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Review of The Conversation

Classical Conversations Review


I have often been intrigued by all that Classical Conversations has to offer, but for various reasons, I have never delved into their products...until now. I recently read The Conversation by Leigh A. Bortins. From the first moment I heard about this book, I knew that I wanted to read it. For one thing, the title immediately brought to mind Mortimer Adler and Robert Maynard Hutchins and their Great Books of the Western World set issued by Encyclopedia Britannica in the 1950s (of which I am a proud owner of a few of the volumes). I fell in love with Mortimer Adler through, of all things, 1950s game shows like "What's my Line?" Adler's book "How to Read a Book" is one of my all time favorites, but my favorite quote of his comes from an introduction to his Great Books series. He said, "What binds the authors together in an intellectual community is the great conversation in which they are engaged. In the works that come later in the sequence of years, we find authors listening to what their predecessors have to say about this idea or that, this topic or that."


Classical Conversations Review

When we become conversant with the great works of history, we are able to join the conversation. When we are ignorant of these works, we are forced to remain on the sidelines. Mrs. Bortins writes of her children, "They do the same things as other high school students, but with a subtle twist: they know the names of the giants of history on whose backs we all stand." Exactly. Classically educated students - those who have read the Great Books - can join the Conversation.

This book has something for everyone. For someone like me, who received a classical Great Books undergraduate education from a Catholic university and has been counting the moments until she has children so that she can pass it along to them (after growing up in a house that was imbued with the Great Conversation, thanks to some incredible parents), this book is an affirmation of everything I know to be right. It affirms that habits are important and reminds me of the necessity to prioritize them in our educational journey. It makes me feel a solidarity with other classical educators. It's like chatting with an old friend. Seriously, Mrs. Bortins had me on p. xiii when she quoted Michael D. O'Brien's The Island of the World. This Catholic novel is my favorite book ever. Ever.

I think the book is particularly beneficial either for new homeschoolers or for homeschoolers new to teaching high school, though. There is something about reading it that makes you feel like saying, "Yes, I can!" Even more than that - "Yes, I want to!" Let's face it, the idea of homeschooling high schoolers can be intimidating. There is a ton of societal pressure to send the kids to a "real" high school. It's funny - I wouldn't have thought that I would feel it. After all, I have an advanced degree and I'm just...different...enough that people would kind of expect me to homeschool high school. It's *dance* of all things that has made people ask me if I am sending Therese to high school. "Don't you want her to be on drill team?!" Well, I'd much rather discuss The Nicomachean Ethics and The Summa Theologica with her. Gosh, teaching her high school is my reward for having to deal with beginning phonics and arithmetic. I was *not* meant to teach small children. There's a reason I went for a Ph.D. (well, there are many, but one is that I wanted to teach college kids). I prefer the age and I *love* the material. I feel that you spend all of that time forming your children and putting all of the pieces in place. Why, then, would you hand off all of your hard work to someone else - probably just to see it ruined?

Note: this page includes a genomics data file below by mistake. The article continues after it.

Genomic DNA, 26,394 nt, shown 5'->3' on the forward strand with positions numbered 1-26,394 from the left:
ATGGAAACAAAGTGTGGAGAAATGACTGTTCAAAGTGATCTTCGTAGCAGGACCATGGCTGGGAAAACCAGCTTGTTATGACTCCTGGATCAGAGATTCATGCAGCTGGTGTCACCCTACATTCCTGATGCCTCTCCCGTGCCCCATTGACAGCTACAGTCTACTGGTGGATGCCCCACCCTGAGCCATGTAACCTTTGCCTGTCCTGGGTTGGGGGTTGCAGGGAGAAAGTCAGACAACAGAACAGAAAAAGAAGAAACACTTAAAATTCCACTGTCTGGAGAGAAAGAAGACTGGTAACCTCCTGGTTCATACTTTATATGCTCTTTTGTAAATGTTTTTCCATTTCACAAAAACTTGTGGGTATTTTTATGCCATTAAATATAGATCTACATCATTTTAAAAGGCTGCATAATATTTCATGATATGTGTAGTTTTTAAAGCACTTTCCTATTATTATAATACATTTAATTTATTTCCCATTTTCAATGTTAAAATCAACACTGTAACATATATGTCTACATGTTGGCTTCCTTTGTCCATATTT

When you read Leigh Bortins' book, you get constant affirmation from her that homeschooling your high schooler is the right move for both of you. Using the five canons of classical rhetoric (as organized by both Cicero and Aristotle, although Bortins uses Aristotle's characterization), Mrs. Bortins goes through all of the Rhetorical Arts and demonstrates how to implement a classical high school education. Each chapter ends with an extremely useful chart, so, for example, "Writing Using the Five Canons of Rhetoric." These summaries are very helpful if you have finished a chapter but are still unsure about the practical application of what you have just read.

The Conversation will mean something different to everyone who reads it, so be sure to click the banner below to read all of the reviews. For me, the book will have a permanent place in my homeschool library. I absolutely love it!


Classical Conversations Review


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1 comments:

Max Weismann said...

Hello,

We are a not-for-profit educational organization founded by Mortimer Adler and we have recently made an exciting discovery—three years after writing the wonderfully expanded third edition of How to Read a Book, Mortimer Adler and Charles Van Doren made a series of thirteen 14-minute videos—lively discussing the art of reading. The videos were produced by Encyclopaedia Britannica. For reasons unknown, sometime after their original publication, these videos were lost.

Three hours with Mortimer Adler and Charles Van Doren, lively discussing the art of reading on one DVD. A must for all readers, libraries and classroom teaching the art of reading.

I cannot exaggerate how instructive these programs are—we are so sure that you will agree, if you are not completely satisfied, we will refund your donation.

Please go here to see a clip and learn more:

http://www.thegreatideas.org/HowToReadABook.htm

ISBN: 978-1-61535-311-8

Thank you,

Max Weismann, Co-founder with Dr. Adler

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